Sheba Velasco is a master back strap loom weaver from Nebaj, Guatemala. Sheba learned to weave from her grandmother at age 7 and has continued to keep the tradition as an interpreter with the National Museum of the American Indian in both New York City and Washington, DC. She has participated in workshops at Maya Weekend at the University of Pennsylvania Museum of Archeology and Anthropology and the National Museum of American History. She has also traveled around the world teaching people about Mayan culture. A resident of Virginia she continues to keep her culture alive by speaking Ixil, her native language and weaving and wearing her traje or traditional dress.
This program is presented as a partnership between the International Hajji Baba Society and The Textile Museum.
NOTE new date and time
DATE: June 16, 2013
LOCATION: Arlington Central Library
Second Floor Meeting Room
1015 N Quincy St
SPEAKER: Yiyou (Daisy) Wang, Freer Gallery of Art
SUBJECT: Rediscovering the Chinese Textile Collection in the Freer Gallery of Art
Charles L. Freer (1854-1919), the Detroit industrialist and founder of the Freer Gallery of Art, is well recognized for his role in building the gallery’s world-class collection of Chinese paintings, ceramics, ancient jades, and Buddhist sculptures. However, little is known about him as an avid collector of Chinese textiles. Between 1902 and 1919 Freer collected and later bequeathed to the Freer Gallery 180 Chinese pieces of many types and periods, including a Tang dynasty 8thcentury Chinese brocade he purchased for 45 dollars in Japan, and the exquisite silk tapestry depicting the phoenix in the garden scene purchased from China. (See the image below.)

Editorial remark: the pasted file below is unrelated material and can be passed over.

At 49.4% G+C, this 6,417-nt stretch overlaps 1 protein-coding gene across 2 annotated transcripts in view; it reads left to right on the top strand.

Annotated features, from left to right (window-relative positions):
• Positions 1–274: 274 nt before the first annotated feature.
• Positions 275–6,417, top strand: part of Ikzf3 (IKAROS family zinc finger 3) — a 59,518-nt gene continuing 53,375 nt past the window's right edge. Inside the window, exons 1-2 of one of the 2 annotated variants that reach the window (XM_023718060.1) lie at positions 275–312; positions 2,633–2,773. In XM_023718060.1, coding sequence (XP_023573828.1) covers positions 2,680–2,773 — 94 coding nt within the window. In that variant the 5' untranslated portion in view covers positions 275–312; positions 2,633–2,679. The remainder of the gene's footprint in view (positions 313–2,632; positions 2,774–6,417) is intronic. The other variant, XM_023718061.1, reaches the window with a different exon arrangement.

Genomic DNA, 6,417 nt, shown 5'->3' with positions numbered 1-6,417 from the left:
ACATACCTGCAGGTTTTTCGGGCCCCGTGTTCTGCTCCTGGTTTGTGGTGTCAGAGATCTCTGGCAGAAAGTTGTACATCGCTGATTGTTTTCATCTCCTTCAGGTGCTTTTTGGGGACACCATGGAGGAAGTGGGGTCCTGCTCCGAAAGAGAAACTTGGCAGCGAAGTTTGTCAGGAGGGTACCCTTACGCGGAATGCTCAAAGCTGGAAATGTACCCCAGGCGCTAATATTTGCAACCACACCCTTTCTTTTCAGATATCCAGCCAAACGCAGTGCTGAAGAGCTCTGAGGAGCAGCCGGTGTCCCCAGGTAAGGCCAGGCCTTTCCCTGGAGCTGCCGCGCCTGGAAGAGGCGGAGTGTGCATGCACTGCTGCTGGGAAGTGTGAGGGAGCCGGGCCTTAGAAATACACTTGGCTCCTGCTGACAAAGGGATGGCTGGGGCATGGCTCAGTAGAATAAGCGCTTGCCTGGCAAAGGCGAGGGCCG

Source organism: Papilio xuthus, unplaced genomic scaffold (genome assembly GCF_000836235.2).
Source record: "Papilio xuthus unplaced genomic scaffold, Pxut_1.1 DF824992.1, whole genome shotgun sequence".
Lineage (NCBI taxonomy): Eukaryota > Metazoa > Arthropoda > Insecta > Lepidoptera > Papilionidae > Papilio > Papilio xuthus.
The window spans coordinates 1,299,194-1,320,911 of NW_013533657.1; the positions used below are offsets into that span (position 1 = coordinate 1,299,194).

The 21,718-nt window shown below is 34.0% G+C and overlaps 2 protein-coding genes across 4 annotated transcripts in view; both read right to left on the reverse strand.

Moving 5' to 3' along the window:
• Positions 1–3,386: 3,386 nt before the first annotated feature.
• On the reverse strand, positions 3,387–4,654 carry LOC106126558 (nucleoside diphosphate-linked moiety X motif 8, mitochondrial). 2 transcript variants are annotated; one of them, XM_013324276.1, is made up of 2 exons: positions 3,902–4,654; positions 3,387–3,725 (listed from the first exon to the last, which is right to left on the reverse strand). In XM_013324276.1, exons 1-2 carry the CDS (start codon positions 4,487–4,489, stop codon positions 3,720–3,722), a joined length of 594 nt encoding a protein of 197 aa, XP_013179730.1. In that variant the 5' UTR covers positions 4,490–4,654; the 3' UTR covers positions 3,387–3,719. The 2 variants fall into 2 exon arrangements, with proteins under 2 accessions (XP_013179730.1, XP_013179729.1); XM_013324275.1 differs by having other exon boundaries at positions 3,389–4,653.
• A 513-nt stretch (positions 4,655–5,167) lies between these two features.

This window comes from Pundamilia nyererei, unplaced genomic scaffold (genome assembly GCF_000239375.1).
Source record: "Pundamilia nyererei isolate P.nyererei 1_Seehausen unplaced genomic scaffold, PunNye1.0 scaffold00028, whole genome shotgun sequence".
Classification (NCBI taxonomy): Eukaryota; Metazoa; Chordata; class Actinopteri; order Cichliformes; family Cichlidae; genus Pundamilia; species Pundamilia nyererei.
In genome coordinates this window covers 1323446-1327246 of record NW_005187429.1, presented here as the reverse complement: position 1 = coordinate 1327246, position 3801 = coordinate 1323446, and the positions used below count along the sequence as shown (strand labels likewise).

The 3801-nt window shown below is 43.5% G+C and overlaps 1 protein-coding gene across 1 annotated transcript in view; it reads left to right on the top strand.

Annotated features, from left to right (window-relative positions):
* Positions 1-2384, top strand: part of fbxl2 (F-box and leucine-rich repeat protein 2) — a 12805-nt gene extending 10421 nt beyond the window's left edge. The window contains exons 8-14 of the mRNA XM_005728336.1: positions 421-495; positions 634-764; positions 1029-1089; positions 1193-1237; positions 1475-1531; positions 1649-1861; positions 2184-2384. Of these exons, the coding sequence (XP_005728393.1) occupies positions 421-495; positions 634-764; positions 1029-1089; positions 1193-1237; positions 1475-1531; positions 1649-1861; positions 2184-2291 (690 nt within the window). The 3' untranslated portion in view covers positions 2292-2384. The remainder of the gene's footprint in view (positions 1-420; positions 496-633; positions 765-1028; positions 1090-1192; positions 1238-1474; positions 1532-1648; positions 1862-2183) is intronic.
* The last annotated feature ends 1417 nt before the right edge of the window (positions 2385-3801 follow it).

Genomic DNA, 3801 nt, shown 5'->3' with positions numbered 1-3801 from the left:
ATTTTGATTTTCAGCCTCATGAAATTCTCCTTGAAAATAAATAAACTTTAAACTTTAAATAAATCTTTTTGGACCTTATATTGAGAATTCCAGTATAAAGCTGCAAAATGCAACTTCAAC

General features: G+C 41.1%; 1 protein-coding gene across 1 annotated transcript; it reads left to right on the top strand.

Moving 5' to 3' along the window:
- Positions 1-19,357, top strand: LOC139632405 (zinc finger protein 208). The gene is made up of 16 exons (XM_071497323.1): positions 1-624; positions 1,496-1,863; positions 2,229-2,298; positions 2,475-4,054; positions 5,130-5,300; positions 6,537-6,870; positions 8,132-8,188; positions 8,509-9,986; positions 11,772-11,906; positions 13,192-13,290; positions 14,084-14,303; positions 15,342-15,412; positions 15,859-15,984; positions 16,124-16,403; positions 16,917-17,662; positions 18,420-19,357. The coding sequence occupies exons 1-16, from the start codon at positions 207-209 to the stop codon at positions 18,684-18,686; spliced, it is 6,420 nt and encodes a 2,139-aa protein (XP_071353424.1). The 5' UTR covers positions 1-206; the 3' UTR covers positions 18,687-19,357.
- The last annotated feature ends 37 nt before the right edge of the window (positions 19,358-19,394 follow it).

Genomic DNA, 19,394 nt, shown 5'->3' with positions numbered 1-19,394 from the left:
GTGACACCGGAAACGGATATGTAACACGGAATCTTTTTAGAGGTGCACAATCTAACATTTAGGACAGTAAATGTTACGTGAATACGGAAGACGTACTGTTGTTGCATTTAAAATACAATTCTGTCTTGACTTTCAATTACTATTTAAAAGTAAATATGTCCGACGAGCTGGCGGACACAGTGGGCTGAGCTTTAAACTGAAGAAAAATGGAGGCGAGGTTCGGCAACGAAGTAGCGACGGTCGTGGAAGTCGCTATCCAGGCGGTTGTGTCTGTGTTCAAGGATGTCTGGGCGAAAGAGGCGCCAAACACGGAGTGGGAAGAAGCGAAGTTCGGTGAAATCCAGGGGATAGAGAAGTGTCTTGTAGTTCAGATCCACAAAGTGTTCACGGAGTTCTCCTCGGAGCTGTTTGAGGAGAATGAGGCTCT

As the first quantitative case study of Chinese textile collecting in America between 1902 and 1919, this presentation looks at the complex factors that shaped Freer’s collection, including his taste and the market conditions. Freer’s personal story will be considered along with international relations and textile scholarship of his time. Dr. Wang’s research will be published March/April 2013 issue of Arts of Asia.
Daisy Yiyou Wang is the Chinese Art Specialist at the Smithsonian’s Freer Gallery of Art and Arthur M. Sackler Gallery. Wang has published extensively, and contributed to a number of innovative exhibitions, including Echoes of the Past: The Buddhist Cave Temples of Xiangtangshan at the Smithsonian. Wang has received a Smithsonian Valuing World Cultures Award, a Smithsonian Post-Doctoral fellowship, and a Getty Museum Leadership Fellowship. Wang holds a Ph.D. in Art History from Ohio University.
DATE: October 6, 2013
LOCATION: Private Home*
SUBJECT: 19th Century Workshop Rugs from the Eastern Caucasus
DATE: November 3, 2013
SUBJECT: Exploring The Little Known: Textiles of the South Balkans
SPEAKER: Tim & Penny Hayes
DATE: November 10, 2013
SUBJECT: Chinese and Tibetan Saddle Rugs
SPEAKER: Koos de Jong
DATE: December 1, 2013
TIME: 3:00 p.m.
LOCATION: Private Home*
SUBJECT: Turkmen Topics
SPEAKER: Richard Isaacson